SEO, whilst not necessarily cheap, generally offers a better ROI. Investment in an agency or team is still needed, but there is no additional ad spend on top. Additionally, organic results tend not to wildly fluctuate day to day. This means that if you hold one of those top organic spots for relevant searches, that result is shown to users around the clock day after day. With PPC, budgets often don’t allow for your ads to be shown throughout the day, meaning you miss out on potential business.


With PPC, your ads may be given greater prominence, but once your budget hits zero so does your search visibility. That is unless you also have an organic presence. SEO may take time to deliver this same level of visibility, and PPC can be a great tool to fill the gap whilst you establish an organic presence, but the results of an effective SEO campaign have a much longer term impact.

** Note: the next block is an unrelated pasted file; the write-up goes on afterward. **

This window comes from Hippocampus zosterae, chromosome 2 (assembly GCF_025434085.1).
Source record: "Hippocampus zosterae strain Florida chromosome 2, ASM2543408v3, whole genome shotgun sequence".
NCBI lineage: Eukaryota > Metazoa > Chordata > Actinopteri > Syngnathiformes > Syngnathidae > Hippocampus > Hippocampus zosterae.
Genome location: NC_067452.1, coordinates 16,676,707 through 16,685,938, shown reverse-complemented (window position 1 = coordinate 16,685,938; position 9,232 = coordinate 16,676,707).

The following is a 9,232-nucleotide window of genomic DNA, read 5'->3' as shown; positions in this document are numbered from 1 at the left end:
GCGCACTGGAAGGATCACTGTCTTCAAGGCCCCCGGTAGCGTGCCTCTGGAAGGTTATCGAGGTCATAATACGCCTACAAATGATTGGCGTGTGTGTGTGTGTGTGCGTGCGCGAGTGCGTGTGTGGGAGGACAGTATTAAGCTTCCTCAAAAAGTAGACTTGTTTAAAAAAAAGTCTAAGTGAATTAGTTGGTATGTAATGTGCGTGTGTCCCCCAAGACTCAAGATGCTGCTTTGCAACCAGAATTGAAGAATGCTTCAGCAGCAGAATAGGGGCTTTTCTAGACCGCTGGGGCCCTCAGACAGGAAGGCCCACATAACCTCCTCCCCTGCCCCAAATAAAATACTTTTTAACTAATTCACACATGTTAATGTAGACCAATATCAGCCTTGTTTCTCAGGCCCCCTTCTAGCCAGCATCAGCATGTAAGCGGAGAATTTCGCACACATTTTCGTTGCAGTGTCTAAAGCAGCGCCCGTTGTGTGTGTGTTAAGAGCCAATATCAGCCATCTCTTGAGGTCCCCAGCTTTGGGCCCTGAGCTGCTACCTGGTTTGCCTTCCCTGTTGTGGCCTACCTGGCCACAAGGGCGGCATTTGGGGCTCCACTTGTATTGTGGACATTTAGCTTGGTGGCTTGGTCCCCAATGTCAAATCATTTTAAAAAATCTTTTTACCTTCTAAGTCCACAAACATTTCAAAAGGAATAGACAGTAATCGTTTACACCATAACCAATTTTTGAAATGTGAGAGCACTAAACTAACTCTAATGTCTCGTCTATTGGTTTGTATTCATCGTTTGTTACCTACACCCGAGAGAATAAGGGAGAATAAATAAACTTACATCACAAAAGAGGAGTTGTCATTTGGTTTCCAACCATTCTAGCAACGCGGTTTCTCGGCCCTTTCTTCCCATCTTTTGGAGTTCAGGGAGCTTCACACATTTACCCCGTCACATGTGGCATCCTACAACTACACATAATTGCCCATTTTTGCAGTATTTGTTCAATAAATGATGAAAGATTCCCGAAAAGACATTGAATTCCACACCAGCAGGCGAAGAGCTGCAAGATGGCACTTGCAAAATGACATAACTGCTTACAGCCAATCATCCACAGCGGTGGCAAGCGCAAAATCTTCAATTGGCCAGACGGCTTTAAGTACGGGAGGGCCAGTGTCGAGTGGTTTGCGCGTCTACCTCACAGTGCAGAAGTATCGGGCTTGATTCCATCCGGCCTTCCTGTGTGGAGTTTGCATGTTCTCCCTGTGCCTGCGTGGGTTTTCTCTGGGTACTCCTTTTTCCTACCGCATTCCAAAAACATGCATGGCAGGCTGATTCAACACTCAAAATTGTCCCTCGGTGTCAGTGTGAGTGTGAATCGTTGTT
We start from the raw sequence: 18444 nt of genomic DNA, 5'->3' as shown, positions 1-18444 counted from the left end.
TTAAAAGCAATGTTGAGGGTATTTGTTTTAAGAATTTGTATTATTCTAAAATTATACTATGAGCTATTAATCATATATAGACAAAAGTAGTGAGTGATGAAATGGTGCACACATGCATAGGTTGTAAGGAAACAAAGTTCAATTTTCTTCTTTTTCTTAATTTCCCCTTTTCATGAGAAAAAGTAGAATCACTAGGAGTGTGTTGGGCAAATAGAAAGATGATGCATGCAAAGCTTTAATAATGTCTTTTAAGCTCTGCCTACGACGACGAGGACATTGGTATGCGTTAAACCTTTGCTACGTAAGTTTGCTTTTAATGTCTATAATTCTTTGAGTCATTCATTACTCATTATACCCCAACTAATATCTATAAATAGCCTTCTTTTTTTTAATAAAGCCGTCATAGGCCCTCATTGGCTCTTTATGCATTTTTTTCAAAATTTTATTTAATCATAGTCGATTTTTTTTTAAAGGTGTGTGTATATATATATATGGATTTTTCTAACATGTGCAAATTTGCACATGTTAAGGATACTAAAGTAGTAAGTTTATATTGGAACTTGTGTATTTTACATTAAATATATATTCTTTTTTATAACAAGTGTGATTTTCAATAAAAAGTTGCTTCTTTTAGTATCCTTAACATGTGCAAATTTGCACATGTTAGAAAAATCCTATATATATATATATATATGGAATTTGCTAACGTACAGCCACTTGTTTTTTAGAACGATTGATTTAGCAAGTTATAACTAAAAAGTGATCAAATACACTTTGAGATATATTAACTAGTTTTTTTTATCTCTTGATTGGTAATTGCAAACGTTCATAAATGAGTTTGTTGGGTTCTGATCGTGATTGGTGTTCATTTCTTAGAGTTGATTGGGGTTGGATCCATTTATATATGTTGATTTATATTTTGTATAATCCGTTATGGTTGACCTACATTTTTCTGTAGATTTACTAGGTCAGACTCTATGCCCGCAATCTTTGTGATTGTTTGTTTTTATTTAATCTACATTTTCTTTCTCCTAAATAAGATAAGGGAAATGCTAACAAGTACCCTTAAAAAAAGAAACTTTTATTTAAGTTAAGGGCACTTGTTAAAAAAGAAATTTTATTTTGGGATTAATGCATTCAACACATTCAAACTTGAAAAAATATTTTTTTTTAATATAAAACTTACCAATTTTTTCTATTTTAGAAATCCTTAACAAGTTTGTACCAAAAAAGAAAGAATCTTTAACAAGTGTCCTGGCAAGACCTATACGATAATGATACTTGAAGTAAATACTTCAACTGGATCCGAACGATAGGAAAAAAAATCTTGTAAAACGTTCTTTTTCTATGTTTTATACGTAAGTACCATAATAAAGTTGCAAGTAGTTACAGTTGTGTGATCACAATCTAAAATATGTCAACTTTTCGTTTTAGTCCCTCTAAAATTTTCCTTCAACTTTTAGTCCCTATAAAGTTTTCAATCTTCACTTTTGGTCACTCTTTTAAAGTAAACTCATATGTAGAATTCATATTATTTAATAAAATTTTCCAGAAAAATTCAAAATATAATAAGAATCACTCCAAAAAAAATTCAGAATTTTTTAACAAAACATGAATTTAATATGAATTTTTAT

Sure, just because you get that coveted top three spot for a highly relevant commercial term doesn’t mean you’ll always hold that spot. But the chances of wild fluctuations are small if you continue to work at your SEO. However, we are all at the mercy of the changes search engines may make and how they choose to rank sites or serve results, so you can’t just sit back and rest on your laurels.


As SEO evolves it opens up new opportunities to further increase organic visibility. For example, local packs have been great for smaller local businesses that had previously struggled to compete with larger businesses. With their introduction, these smaller businesses with a physical location now have the opportunity to be seen by users in their local areas.